Sales presentations: Elevate your pitch to drive success

Dave DeFranco

Written by

Dave DeFranco

In sales, presentations often serve as the de facto communication between sellers and buyers. Whether you’re pitching a product, service, or idea, the success of your sales presentation can make or break a deal. At Duarte, we understand the importance of crafting compelling sales decks that not only captivate your audience but also drive action.

Let’s start with “What is a sales presentation?”

Sales presentations are a strategic conversation to persuade your audience (often a buyer, prospect or customer) to make a decision in your favor. They come in various formats, ranging from traditional Microsoft PowerPoint, Apple Keynote, or Google Slide decks to interactive multimedia presentations.

A sales PowerPoint presentation, however, is more than merely a collection of slides; it’s a carefully crafted narrative meant to spotlight the value of whatever you’re selling. The objective of the sales presentation is to captivate the audience while giving them essential information that persuades them to take your desired action.


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10 common use-cases for sales presentations

Sales pitch presentations serve many purposes across different stages of the sales cycle and can be used in various sales situations. Here are ten unique versions of sales pitch presentation examples:

  1. First call deck: A concise and introductory sales presentation used during the initial contact with a prospect. It aims to grab the prospect’s attention, establish credibility, and generate interest in further discussions. Subsequently, a Second Call Deck may have more details on the solution itself including information on implementation, integration, demos, and bringing in more stakeholders to the conversation.
  2. Product demo deck: A sales presentation specifically designed to showcase the features and functionalities of a product or service. It focuses on demonstrating how the offering addresses the prospect’s pain points and provides value.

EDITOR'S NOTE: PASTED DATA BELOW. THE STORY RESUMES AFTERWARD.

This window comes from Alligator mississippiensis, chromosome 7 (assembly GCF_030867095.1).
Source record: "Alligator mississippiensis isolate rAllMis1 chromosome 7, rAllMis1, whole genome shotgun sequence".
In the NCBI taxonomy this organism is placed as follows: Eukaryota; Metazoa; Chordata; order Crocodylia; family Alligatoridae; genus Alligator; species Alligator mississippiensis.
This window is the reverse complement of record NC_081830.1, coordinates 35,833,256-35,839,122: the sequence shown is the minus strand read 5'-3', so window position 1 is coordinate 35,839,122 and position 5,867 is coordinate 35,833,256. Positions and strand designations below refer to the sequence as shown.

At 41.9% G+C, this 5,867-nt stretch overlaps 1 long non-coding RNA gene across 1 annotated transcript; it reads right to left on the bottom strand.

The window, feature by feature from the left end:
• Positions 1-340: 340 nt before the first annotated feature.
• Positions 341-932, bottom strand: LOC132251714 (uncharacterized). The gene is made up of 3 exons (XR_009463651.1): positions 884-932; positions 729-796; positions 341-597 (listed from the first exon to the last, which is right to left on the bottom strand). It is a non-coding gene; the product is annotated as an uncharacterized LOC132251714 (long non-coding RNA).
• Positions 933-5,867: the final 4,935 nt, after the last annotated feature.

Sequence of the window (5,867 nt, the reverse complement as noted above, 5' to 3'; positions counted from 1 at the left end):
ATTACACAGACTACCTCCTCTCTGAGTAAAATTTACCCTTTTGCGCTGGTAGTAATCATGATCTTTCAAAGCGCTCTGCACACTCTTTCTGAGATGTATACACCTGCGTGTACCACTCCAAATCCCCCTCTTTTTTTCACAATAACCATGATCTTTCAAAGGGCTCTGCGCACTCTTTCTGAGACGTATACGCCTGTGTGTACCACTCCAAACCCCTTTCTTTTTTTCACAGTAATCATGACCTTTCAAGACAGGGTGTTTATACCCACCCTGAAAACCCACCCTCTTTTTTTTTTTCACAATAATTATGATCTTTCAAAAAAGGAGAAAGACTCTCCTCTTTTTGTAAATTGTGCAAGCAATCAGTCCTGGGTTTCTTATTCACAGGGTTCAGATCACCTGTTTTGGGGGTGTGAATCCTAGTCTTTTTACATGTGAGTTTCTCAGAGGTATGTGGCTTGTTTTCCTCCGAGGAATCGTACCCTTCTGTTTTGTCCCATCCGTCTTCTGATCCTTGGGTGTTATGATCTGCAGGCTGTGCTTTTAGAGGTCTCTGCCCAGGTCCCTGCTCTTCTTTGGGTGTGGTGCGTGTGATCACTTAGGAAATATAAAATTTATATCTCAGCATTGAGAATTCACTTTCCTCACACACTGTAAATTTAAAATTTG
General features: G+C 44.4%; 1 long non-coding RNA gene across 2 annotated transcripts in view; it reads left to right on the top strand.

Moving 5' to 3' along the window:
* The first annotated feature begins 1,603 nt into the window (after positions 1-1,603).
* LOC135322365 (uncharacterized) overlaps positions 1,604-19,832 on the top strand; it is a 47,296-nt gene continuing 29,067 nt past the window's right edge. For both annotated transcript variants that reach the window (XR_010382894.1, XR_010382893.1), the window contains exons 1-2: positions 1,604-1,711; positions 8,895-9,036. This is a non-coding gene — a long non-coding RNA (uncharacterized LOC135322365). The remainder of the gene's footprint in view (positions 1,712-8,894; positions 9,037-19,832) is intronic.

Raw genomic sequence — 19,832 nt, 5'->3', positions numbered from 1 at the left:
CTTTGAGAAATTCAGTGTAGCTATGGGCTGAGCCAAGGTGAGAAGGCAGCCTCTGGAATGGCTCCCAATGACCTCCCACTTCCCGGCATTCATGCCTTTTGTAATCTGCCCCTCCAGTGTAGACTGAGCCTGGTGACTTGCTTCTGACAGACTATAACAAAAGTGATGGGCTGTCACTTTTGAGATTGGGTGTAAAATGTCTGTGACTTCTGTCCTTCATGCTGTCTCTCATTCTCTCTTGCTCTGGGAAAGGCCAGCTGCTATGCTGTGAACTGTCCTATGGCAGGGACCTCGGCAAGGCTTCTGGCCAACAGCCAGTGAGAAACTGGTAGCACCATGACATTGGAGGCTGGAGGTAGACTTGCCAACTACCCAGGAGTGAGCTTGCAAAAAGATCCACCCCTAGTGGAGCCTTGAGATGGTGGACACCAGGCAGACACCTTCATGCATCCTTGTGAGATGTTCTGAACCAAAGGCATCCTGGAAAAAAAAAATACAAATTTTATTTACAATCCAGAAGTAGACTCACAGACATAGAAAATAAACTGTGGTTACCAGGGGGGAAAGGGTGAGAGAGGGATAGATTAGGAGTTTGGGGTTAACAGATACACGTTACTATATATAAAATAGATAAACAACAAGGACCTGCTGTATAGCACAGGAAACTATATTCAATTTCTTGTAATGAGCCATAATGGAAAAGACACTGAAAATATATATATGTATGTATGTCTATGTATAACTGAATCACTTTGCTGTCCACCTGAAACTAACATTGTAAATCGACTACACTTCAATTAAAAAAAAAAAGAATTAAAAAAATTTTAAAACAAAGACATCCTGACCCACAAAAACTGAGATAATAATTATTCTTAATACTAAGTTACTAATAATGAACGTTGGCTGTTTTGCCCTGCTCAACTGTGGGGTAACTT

3. Investor sales presentation: This sales pitch presentation is created to attract potential investors and secure funding for a startup or business venture. It typically includes information about the market opportunity, business model, traction, and financial projections.
  4. Problem-solution deck: A sales presentation that focuses on identifying a specific problem or pain point faced by the target audience and presenting the company’s solution to address it.
  5. Company overview deck: A high-level presentation deck that provides an overview of the company, its mission, vision, core values, and key achievements. It is often used in networking events, conferences, or investor meetings to introduce the company to stakeholders.
  6. Roadshow deck: A comprehensive sales presentation used by companies preparing for an IPO (Initial Public Offering) or seeking to raise capital from institutional investors. It includes detailed information about the company’s financial performance, growth strategy, market analysis, and future outlook.
  7. Partnership deck: A presentation deck created to pitch potential strategic partnerships or collaborations with other companies. It highlights the mutual benefits of the partnership and outlines how both parties can leverage each other’s resources and expertise.
  8. Executive briefing center deck: An executive briefing center (EBC) deck is tailored for high-level executives or key decision-makers often presented by equally senior representatives from the seller’s side. This type of sales presentation focuses on the value proposition of the company in relation to the client’s business objectives and showcases future innovations and case studies relevant to their industry.
  9. Event or conference deck: A presentation deck designed for speaking engagements at events or conferences. It may include industry insights, thought leadership content, and case studies to educate and engage the audience.
  10. Milestone or progress update deck: A sales presentation used to update leaders, stakeholders, investors, or team members on the company’s progress, achievements, and milestones. You may be asking for more funding, resources, or time so the pitch has to make the case for your ultimate ask.